Meatball Sliders at Yonkers Pizza Co. Are Giant Orbs of Messy Happiness

The meatball sliders from Yonkers Pizza Co.EXPAND
The meatball sliders from Yonkers Pizza Co.
Lauren Drewes Daniels
Keep Dallas Observer Free
I Support
  • Local
  • Community
  • Journalism
  • logo

Support the independent voice of Dallas and help keep the future of Dallas Observer free.

Yonkers Pizza Co. in Preston Center opened late last year as a place where owner Tony Avezzano, son of Dallas Cowboys’ late special teams coach Joe Avezzano, could share his family's Italian recipes. He signed a lease for this space in fall 2019 and finally opened the doors a full year later because of COVID-19.

“Business, especially foot traffic, hasn’t been what I expected at first, but we’re fighting through it, trying to keep the lights on and, with fingers crossed, we come out of this and continue to grow,” says Avezzano of opening when many restaurants around his have closed.

He says he realizes that a large part of weathering this storm is focusing on reliably good food, with little margin for error. His saving grace are the family recipes that were passed down from his great-grandmother.

"Like many Italian families, I grew up eating meatballs with red sauce every Sunday. My mom learned to cook from her mom and so on for three generations,” he says. “Here, we proudly carry Jimmy’s Food Store's sausage. So, I’ve added that into our meatball recipe. That’s my own tweak on things.”

It's not the prettiest meatball photo, but honestly, would you want a meatball sandwich to be trim and tidy? No, of course not.EXPAND
It's not the prettiest meatball photo, but honestly, would you want a meatball sandwich to be trim and tidy? No, of course not.
Lauren Drewes Daniels

Everything at Yonkers Pizza Co., which is named after his dad’s hometown, is made in-house, including the giant garlic knots that are warm safe havens for the hand-pressed meatballs and are served alongside other dishes. While many might stop in for the namesake pizza, strong consideration should go to the sandwich section of the menu.

My first choice last Sunday was the Coach Joe, a porchetta sandwich topped with mozzarella. But regrettably, I was told with just the right amount of empathy necessary when being told you can't have a sandwich, that they were out of porchetta at the time.

“We have a pretty small kitchen, so we only make one [porchetta] at a time." Avezzano explained later in a phone call. "And it’s a day and a half process. So, I’m not ashamed to say we're out of something for the fact that we sold out. We like to serve it right out of the oven, as soon as possible. I'd rather run out than serve something that has sat around and has to be reheated.”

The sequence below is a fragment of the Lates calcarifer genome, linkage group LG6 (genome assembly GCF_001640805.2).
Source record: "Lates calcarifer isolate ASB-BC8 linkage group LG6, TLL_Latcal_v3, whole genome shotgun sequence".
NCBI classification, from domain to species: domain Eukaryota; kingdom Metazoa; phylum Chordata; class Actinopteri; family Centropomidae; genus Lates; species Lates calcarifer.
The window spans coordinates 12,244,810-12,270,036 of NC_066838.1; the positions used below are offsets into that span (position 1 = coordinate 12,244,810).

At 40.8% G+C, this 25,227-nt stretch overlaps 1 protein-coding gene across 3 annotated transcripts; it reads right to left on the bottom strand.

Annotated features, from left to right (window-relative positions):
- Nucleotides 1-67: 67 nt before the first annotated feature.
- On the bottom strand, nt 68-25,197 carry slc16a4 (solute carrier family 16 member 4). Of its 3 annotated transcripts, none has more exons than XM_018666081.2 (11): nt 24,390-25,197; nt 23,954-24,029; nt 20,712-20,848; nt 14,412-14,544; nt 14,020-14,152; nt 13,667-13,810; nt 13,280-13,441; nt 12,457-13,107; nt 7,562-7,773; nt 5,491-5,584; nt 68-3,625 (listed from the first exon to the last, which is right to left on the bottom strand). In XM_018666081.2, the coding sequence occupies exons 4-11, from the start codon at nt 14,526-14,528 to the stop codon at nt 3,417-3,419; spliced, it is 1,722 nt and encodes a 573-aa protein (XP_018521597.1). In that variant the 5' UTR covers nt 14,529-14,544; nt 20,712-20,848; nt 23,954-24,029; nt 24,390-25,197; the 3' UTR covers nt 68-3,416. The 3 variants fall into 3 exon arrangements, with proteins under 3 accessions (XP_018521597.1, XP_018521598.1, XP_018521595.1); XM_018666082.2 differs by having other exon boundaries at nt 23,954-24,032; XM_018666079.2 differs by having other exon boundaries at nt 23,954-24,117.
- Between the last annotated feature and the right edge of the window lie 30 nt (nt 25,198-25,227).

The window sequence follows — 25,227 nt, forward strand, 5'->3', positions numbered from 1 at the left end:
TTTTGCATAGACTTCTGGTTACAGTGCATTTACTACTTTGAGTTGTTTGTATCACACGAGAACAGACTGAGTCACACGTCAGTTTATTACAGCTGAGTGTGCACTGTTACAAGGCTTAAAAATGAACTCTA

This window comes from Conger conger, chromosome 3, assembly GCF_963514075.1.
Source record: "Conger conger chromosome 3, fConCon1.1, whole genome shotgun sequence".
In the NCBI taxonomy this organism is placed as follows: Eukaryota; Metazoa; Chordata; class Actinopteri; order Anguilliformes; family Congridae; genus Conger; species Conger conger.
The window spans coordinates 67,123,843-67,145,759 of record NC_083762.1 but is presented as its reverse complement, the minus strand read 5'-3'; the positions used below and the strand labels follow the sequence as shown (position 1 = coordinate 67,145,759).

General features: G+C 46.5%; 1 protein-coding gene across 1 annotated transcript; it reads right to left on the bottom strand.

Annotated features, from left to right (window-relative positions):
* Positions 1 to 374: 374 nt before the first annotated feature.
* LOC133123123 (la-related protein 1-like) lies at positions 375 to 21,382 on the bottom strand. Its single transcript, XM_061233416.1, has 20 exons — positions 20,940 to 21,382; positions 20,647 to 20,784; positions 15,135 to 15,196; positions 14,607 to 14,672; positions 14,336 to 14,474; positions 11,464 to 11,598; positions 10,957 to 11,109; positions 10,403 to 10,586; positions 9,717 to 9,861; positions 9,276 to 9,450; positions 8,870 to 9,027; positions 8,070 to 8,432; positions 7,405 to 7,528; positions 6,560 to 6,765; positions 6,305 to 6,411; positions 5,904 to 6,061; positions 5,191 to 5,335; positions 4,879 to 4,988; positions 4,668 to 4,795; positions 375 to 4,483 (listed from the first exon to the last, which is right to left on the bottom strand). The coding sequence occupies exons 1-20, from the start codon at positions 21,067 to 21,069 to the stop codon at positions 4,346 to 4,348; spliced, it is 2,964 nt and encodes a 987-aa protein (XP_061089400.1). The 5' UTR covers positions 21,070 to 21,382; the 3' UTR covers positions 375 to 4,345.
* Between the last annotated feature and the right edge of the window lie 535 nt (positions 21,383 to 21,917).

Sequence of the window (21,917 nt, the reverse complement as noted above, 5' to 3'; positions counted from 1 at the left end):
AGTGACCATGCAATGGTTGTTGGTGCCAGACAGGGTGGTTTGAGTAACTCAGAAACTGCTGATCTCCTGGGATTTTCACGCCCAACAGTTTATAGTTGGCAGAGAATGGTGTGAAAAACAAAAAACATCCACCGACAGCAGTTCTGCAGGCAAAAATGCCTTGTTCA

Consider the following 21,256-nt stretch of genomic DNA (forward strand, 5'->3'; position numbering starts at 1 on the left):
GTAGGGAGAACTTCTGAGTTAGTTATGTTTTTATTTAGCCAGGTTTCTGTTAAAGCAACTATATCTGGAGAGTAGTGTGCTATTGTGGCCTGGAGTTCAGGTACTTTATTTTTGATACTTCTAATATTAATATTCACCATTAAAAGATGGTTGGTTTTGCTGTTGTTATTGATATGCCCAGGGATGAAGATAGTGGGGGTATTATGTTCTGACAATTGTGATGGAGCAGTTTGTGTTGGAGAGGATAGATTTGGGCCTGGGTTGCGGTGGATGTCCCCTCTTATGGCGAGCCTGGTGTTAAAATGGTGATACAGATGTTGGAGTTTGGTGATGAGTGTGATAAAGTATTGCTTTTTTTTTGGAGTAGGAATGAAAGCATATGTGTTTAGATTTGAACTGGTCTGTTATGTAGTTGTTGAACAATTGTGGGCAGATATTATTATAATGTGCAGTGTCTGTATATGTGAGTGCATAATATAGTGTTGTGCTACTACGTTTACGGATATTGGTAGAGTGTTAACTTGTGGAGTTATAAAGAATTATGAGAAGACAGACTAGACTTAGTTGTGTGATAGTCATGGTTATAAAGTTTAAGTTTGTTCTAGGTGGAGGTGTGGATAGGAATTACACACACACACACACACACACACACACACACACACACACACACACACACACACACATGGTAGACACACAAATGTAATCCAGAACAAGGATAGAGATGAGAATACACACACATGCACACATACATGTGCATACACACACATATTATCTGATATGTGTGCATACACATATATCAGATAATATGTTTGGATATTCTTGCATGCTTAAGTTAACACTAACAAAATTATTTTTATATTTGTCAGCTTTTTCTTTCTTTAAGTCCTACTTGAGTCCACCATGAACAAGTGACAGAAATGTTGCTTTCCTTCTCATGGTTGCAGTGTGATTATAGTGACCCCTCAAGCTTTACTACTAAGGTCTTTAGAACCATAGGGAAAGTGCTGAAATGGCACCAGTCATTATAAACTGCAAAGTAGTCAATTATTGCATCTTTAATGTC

So, I went with the meatball sliders instead. For these, they slice their giant garlic knots in half then toast them in the oven to melt the cheese on top. The result is a beautiful, delicious mess, unlike none I've encountered before. You can order either two sliders for $8 or three for $11; go for the later as three is two meals. That's just economics.

Avezzano has the same issue with their Chicago style Italian beef sandwich, which is topped with a house-made giardiniera. It's made fresh on Thursday and Saturdays. Once it’s gone, it’s gone.

But, the pizzas and and salads are solid standbys; we tried one slice of pizza that had really good crust and not a lot of cheese. The Greek salad was plentiful (it's not really fair to judge a salad alongside meatball sliders). Playing with the Cowboys theme, the Troy Aikman pizza has Jimmy’s Italian sausage, pepperoni and jalapeños. The lasagna stuffed with sausage and served with garlic knots will the list for our next visit.

If weathering this storm is reliant on the meatball sliders, they should come out of this Olympic-weather-stormers.

Yonkers Pizza Co., 8421 Westchester Drive (Preston Center), 11 a.m. to 9 p.m. Monday through Sunday

Keep the Dallas Observer Free... Since we started the Dallas Observer, it has been defined as the free, independent voice of Dallas, and we would like to keep it that way. Offering our readers free access to incisive coverage of local news, food and culture. Producing stories on everything from political scandals to the hottest new bands, with gutsy reporting, stylish writing, and staffers who've won everything from the Society of Professional Journalists' Sigma Delta Chi feature-writing award to the Casey Medal for Meritorious Journalism. But with local journalism's existence under siege and advertising revenue setbacks having a larger impact, it is important now more than ever for us to rally support behind funding our local journalism. You can help by participating in our "I Support" membership program, allowing us to keep covering Dallas with no paywalls.

We use cookies to collect and analyze information on site performance and usage, and to enhance and customize content and advertisements. By clicking 'X' or continuing to use the site, you agree to allow cookies to be placed. To find out more, visit our cookies policy and our privacy policy.


Join the Observer community and help support independent local journalism in Dallas.


Join the Observer community and help support independent local journalism in Dallas.